‘Marshall’ is about a young Thurgood Marshall, the first African-American Supreme Court Justice, as he battles through one of his career-defining cases. Peculiar casting and storyline choices take this from a great film to an average movie.
The writers of the film, Jacob and Michael Koskoff do no favors for ‘Marshall’ when they pick a court case in which Marshall is banned from speaking during the trail. Director Reginald Hudlin then doesn’t creatively try to give Chadwick Boseman a voice, and the film becomes more a story of Sam Friedman’s evolution. Josh Gad plays Friedman, and it’s hard to believe him as a dramatic actor, let alone the lead in a high profile court case.
Hudlin could have been trying to be as historically accurate as possible, but it doesn’t make a memorable movie. Biographical films and courtroom dramas are a dime a dozen, and it is up to the writers and director to make the film stand out. All I wanted from this film was to feel the drama, weight, importance, and compassion, but I left the theater empty and cheated because this was glimmers of it.
Marina Squerciati plays Sam Friedman’s wife, Stella. As the mother of a Jewish family, Squerciati has the best story-arc of the film, as her compassion evolves and impact of the heartbreak of the Nazi invasion overseas. This small, powerful moment in the movie is what I wanted to see more of.
Boseman, Kate Hudson, and especially Sterling K. Brown came to the film on a mission to give an excellent performance. Brown plays the accused rapist Joseph Spell, there are two scenes in the movie where Spell explains why he is scared of the police that is so powerful and the scenes are all Brown, as it’s a closeup on his face.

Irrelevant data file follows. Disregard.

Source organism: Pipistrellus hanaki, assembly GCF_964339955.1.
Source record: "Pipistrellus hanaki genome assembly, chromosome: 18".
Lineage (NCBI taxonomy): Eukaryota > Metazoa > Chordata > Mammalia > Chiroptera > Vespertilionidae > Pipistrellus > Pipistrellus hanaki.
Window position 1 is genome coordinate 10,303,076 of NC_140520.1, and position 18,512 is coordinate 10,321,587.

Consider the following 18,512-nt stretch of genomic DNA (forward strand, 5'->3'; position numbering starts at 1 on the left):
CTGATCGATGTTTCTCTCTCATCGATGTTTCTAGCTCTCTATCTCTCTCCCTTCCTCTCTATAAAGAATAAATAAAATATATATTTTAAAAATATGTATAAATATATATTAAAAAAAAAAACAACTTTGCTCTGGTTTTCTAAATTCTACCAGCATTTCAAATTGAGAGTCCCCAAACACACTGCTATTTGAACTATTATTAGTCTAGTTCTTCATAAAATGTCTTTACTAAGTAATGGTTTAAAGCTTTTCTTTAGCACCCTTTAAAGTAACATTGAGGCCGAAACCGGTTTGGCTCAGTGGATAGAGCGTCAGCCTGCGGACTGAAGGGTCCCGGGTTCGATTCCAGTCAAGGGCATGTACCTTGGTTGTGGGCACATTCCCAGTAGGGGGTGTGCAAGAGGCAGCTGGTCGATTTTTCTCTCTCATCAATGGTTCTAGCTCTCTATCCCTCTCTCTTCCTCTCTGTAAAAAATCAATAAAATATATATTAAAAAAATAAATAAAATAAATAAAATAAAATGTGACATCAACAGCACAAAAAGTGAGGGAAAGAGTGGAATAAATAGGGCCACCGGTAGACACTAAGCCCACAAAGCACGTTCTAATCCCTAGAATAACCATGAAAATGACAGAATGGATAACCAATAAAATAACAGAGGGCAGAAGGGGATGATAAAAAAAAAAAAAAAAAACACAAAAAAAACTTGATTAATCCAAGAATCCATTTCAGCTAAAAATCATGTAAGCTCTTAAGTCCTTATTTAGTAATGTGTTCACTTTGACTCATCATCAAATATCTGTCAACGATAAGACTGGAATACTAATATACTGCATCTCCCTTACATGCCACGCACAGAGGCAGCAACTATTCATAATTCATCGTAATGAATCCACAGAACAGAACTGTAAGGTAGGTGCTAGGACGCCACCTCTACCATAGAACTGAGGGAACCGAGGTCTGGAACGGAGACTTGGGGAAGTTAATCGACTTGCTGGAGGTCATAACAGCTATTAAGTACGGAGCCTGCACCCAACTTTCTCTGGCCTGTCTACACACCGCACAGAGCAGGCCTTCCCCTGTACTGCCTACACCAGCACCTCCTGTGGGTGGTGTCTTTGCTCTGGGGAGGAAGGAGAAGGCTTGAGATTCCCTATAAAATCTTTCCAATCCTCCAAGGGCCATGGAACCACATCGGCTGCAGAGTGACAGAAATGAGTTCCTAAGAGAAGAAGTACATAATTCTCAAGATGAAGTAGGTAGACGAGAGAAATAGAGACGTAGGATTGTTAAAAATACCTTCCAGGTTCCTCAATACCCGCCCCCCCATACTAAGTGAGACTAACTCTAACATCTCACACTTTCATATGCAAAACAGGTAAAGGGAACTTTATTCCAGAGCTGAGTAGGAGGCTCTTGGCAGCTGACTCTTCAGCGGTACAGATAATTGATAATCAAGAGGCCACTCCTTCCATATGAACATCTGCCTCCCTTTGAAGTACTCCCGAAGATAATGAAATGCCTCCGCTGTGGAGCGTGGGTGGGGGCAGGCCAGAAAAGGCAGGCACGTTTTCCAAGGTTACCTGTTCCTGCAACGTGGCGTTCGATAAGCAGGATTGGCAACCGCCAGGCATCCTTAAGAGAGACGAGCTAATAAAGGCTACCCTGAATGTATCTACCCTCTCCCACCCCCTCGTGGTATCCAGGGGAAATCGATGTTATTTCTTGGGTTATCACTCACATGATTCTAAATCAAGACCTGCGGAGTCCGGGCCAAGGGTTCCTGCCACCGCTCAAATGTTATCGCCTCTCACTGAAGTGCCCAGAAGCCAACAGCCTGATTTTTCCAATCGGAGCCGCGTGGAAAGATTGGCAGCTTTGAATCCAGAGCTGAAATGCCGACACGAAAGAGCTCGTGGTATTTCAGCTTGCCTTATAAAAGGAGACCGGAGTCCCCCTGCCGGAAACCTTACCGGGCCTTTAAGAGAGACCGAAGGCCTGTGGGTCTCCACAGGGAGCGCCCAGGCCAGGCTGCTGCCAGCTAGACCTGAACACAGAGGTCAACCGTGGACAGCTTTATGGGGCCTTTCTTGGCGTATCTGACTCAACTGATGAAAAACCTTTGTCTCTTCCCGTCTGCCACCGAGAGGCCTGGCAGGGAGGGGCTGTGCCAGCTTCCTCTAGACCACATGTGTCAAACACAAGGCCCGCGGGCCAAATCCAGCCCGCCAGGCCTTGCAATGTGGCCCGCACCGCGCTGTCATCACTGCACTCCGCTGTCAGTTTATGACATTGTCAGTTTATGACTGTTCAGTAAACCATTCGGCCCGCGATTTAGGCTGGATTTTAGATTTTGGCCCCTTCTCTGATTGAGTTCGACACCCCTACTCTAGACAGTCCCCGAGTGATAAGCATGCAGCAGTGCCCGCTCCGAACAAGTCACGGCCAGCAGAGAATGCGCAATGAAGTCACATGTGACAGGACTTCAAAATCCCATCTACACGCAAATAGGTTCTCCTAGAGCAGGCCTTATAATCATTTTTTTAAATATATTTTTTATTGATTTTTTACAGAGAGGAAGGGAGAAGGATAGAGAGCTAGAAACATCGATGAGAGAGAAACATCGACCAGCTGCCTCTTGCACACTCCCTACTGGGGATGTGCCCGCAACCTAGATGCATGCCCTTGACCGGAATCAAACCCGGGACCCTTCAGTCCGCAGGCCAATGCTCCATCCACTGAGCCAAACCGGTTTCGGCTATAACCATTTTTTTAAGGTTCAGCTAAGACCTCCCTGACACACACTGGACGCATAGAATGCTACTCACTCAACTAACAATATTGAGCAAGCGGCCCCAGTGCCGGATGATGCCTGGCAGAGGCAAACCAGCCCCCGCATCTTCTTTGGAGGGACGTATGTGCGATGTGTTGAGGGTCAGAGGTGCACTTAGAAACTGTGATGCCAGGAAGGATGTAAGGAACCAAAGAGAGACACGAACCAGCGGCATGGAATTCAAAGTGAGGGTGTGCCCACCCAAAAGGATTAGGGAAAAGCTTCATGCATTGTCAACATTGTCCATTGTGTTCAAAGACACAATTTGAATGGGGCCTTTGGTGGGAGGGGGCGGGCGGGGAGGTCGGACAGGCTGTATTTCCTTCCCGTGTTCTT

There are serval narrative choices that are simply baffling. Several women in the film are enamored with Marshall’s presence, and the way the scenes are filmed there is an awkwardness to them. This filmmaking choice leads me to believe Marshall is cheating on his wife, which wasn’t the case.
The second is, Marshall is always traveling, and work comes first, but how it was portrayed on the screen, Marshall comes off cold and uncaring. These moments should have been self-sacrificing and inspirational.
There is a balance a filmmaker has to achieve between historical accuracy and film enjoyment, and Hudlin misses the mark.